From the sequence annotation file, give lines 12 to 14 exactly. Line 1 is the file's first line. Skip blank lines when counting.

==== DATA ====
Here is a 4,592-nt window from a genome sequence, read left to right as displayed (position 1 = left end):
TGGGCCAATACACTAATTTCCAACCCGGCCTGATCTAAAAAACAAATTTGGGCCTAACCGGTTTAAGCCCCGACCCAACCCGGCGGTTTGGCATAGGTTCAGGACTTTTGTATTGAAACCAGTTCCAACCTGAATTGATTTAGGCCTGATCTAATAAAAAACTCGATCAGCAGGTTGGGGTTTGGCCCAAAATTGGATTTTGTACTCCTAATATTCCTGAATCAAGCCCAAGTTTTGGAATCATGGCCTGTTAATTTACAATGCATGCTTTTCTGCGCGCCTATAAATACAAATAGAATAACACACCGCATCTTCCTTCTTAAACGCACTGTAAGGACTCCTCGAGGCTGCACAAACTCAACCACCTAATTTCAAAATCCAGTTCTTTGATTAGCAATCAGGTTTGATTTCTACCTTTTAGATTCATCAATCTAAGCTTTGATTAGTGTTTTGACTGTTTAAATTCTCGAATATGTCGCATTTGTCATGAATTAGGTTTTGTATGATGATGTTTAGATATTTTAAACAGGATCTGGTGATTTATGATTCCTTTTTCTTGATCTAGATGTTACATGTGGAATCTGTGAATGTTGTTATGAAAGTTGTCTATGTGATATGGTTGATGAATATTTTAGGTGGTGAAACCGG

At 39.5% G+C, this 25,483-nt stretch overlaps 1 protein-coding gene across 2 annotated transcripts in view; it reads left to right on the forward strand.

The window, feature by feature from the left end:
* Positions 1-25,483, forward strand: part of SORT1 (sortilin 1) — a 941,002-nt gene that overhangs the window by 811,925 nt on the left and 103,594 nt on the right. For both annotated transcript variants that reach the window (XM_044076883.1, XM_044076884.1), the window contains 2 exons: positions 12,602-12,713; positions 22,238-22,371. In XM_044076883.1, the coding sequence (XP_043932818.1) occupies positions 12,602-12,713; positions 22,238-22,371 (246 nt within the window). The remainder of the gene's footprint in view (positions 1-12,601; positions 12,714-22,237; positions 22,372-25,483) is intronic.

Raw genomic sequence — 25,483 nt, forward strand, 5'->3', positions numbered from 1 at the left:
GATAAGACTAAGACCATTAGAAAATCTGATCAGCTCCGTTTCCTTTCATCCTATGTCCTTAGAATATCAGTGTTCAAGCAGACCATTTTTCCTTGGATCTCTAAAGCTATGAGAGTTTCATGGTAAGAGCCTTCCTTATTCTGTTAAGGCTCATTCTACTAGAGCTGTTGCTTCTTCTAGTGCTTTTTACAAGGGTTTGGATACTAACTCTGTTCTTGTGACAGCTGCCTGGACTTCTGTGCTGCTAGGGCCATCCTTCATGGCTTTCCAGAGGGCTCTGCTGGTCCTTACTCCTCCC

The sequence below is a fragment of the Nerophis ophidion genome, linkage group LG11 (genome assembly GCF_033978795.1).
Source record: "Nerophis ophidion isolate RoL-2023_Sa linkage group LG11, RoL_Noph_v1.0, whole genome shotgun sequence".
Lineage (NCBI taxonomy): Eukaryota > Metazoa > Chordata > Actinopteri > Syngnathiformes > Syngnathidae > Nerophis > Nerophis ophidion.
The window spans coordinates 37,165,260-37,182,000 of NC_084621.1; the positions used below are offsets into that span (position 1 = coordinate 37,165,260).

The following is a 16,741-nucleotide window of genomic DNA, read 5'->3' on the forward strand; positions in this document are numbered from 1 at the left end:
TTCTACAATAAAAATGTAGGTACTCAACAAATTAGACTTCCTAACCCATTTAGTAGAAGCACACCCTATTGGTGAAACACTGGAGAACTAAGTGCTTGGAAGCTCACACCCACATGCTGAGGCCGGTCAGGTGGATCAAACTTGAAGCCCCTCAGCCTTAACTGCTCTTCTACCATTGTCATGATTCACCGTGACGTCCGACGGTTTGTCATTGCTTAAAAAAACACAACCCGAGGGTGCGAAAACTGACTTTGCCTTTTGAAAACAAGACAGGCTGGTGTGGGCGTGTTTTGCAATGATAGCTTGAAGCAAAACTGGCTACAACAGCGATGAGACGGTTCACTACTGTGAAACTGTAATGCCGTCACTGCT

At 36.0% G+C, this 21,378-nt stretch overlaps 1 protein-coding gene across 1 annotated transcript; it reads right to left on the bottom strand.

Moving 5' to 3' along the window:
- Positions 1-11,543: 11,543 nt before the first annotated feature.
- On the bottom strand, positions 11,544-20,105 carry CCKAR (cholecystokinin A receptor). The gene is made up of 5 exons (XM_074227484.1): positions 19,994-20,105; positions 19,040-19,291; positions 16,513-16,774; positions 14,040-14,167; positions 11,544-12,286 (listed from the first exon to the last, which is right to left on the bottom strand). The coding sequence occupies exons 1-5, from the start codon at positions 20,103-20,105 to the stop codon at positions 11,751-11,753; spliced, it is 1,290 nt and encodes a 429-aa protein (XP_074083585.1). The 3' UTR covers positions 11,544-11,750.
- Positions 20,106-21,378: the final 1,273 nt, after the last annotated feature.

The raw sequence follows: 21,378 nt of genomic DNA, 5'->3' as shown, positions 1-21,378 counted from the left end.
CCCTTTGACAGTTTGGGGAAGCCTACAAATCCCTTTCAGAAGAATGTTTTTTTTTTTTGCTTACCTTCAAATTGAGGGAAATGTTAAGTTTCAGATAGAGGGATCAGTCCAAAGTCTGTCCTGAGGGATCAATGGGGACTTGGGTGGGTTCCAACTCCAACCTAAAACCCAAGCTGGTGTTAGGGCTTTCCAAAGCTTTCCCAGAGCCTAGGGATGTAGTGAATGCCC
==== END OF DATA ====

The following is a 16,741-nucleotide window of genomic DNA, read 5'->3' on the forward strand; positions in this document are numbered from 1 at the left end:
TTCTACAATAAAAATGTAGGTACTCAACAAATTAGACTTCCTAACCCATTTAGTAGAAGCACACCCTATTGGTGAAACACTGGAGAACTAAGTGCTTGGAAGCTCACACCCACATGCTGAGGCCGGTCAGGTGGATCAAACTTGAAGCCCCTCAGCCTTAACTGCTCTTCTACCATTGTCATGATTCACCGTGACGTCCGACGGTTTGTCATTGCTTAAAAAAACACAACCCGAGGGTGCGAAAACTGACTTTGCCTTTTGAAAACAAGACAGGCTGGTGTGGGCGTGTTTTGCAATGATAGCTTGAAGCAAAACTGGCTACAACAGCGATGAGACGGTTCACTACTGTGAAACTGTAATGCCGTCACTGCT

At 36.0% G+C, this 21,378-nt stretch overlaps 1 protein-coding gene across 1 annotated transcript; it reads right to left on the bottom strand.